St Cuthberts Way
Day 5 – Kyloe to Lindesfarne – via Pilgrims Path
The final day of the walk started with grey, but thankfully dry sky (we were yet to discover our planning faux pas). We had a little time to kill, with only a short walk of 4 or 5km to the Causeway and a safe crossing time starting at 10:00 a.m. After a brew up and chat with the very friendly campers we set off, aiming to be at the causeway at around 10:30, giving us plenty of time to cross and explore the island. On the way out from the campsite, a tree to the side of the track was happily supporting no less than three buzzards only a matter of feet away. Not wanting to miss this fantastic photo opportunity I hurriedly grabbed the camera to snap the birds, who didn’t seem to be concerned. As soon as the camera was on and pointing at them, off they flew, just as I was focussing in. Typical!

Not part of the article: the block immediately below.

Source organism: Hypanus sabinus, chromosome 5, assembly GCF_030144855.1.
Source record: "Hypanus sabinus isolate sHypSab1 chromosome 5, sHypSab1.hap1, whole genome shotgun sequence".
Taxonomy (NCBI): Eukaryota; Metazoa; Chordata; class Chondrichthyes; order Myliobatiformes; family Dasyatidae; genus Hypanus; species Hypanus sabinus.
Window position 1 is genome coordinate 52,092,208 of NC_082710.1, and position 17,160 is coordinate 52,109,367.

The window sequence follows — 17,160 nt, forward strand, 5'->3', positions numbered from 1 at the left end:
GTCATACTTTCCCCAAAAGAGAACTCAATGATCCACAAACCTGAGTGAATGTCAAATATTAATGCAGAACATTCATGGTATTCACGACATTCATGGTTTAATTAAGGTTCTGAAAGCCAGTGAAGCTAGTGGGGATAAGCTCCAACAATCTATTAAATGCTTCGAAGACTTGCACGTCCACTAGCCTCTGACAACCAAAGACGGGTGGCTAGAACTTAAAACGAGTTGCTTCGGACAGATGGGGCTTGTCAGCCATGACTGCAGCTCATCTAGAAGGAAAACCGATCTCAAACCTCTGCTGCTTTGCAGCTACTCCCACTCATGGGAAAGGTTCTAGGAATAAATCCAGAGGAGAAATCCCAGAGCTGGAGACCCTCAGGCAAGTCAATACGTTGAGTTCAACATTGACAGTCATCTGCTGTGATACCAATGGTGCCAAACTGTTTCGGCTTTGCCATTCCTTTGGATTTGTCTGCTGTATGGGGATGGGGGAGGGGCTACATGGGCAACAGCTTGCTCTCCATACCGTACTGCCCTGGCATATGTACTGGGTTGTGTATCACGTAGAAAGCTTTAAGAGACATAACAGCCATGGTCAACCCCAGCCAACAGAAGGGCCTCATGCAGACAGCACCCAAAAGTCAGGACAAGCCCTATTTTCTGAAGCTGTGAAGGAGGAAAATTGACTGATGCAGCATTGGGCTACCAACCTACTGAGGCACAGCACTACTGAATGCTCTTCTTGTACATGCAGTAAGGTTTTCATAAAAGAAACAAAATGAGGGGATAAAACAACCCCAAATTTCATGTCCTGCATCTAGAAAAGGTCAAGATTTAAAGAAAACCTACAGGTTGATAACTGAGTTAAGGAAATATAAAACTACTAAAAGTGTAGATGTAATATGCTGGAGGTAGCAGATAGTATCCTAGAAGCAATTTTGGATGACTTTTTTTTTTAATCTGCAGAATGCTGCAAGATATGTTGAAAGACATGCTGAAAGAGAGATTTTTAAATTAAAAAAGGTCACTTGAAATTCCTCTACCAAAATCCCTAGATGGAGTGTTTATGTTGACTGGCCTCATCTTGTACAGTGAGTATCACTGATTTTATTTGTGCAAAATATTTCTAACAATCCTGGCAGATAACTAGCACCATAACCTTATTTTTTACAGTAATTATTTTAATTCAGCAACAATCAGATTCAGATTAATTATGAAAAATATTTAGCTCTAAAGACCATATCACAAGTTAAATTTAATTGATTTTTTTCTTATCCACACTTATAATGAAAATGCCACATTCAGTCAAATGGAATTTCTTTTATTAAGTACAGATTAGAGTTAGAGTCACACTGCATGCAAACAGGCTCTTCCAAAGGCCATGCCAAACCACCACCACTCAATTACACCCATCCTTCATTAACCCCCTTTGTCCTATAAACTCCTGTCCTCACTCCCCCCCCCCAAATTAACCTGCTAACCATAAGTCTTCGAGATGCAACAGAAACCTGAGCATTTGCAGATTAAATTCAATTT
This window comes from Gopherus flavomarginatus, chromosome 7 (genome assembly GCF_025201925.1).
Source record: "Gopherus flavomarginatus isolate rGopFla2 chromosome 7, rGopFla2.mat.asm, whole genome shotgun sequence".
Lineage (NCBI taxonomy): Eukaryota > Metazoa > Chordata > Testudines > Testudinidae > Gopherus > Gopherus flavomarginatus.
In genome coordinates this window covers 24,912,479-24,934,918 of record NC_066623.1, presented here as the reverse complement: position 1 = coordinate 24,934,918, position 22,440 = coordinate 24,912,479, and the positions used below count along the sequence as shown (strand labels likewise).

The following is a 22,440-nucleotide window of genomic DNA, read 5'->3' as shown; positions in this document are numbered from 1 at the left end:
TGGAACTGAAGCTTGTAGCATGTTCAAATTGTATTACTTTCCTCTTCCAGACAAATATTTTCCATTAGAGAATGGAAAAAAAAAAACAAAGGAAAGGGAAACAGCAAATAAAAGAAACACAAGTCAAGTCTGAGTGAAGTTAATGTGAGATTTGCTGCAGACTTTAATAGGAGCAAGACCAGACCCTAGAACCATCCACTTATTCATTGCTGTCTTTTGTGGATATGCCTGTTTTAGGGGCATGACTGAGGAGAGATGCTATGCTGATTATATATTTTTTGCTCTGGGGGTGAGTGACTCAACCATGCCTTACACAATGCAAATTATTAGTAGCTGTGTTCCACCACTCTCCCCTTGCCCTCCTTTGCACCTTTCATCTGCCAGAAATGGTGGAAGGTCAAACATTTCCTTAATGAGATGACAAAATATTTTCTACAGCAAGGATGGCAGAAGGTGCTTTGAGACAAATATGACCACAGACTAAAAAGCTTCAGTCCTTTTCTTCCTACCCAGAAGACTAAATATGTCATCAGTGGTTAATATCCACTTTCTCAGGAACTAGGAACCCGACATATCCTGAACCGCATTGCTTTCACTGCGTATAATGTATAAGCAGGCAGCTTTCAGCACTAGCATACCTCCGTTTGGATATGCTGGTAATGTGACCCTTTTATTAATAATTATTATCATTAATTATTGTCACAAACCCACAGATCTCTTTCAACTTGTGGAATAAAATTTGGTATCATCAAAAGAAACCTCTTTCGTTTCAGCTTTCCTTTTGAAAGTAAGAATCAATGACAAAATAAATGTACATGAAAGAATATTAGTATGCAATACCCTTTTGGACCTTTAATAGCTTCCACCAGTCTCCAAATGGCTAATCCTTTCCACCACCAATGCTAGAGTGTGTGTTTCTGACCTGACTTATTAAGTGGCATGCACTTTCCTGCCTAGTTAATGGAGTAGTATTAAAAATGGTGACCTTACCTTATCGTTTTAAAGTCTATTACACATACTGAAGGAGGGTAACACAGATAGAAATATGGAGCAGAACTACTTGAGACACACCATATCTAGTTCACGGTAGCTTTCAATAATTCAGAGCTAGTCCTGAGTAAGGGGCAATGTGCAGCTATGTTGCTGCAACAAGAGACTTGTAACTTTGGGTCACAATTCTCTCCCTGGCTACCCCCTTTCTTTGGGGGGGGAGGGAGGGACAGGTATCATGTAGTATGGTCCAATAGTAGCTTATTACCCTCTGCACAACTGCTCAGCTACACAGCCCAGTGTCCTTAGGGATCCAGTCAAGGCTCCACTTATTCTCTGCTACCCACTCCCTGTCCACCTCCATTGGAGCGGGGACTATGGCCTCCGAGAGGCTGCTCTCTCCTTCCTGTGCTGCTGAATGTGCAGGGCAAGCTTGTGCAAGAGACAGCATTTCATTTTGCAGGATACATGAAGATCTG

We crossed the busy A1, the path then following a minor road and farm track. This seems a bit odd at first as the farm track rises quite rapidly from the road but, predictably, there is a very good reason for this. The small gain in height here gives a quite fantastic panorama over Lindesfarne, a final treat just before you cross to the island. The weather was looking up too, with serene blue sky appearing out at sea. This wasn’t going to be such a bad day after all.